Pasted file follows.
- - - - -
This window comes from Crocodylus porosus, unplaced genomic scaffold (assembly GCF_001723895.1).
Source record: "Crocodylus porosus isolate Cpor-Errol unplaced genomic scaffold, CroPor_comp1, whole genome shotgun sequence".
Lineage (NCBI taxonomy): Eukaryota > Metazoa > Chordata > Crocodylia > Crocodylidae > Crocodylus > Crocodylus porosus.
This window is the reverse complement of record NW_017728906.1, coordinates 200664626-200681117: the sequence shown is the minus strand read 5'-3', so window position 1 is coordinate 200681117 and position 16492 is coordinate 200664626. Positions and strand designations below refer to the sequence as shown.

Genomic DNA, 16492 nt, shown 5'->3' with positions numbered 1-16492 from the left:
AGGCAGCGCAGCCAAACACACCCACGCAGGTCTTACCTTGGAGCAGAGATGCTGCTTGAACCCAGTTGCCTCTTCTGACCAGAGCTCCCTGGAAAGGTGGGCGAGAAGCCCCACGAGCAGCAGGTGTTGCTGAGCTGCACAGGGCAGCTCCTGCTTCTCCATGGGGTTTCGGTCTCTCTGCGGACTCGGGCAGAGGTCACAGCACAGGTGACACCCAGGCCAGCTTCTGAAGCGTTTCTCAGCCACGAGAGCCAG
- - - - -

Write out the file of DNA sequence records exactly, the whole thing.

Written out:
This window comes from Crocodylus porosus, unplaced genomic scaffold (assembly GCF_001723895.1).
Source record: "Crocodylus porosus isolate Cpor-Errol unplaced genomic scaffold, CroPor_comp1, whole genome shotgun sequence".
Lineage (NCBI taxonomy): Eukaryota > Metazoa > Chordata > Crocodylia > Crocodylidae > Crocodylus > Crocodylus porosus.
This window is the reverse complement of record NW_017728906.1, coordinates 200664626-200681117: the sequence shown is the minus strand read 5'-3', so window position 1 is coordinate 200681117 and position 16492 is coordinate 200664626. Positions and strand designations below refer to the sequence as shown.

Genomic DNA, 16492 nt, shown 5'->3' with positions numbered 1-16492 from the left:
AGGCAGCGCAGCCAAACACACCCACGCAGGTCTTACCTTGGAGCAGAGATGCTGCTTGAACCCAGTTGCCTCTTCTGACCAGAGCTCCCTGGAAAGGTGGGCGAGAAGCCCCACGAGCAGCAGGTGTTGCTGAGCTGCACAGGGCAGCTCCTGCTTCTCCATGGGGTTTCGGTCTCTCTGCGGACTCGGGCAGAGGTCACAGCACAGGTGACACCCAGGCCAGCTTCTGAAGCGTTTCTCAGCCACGAGAGCCAG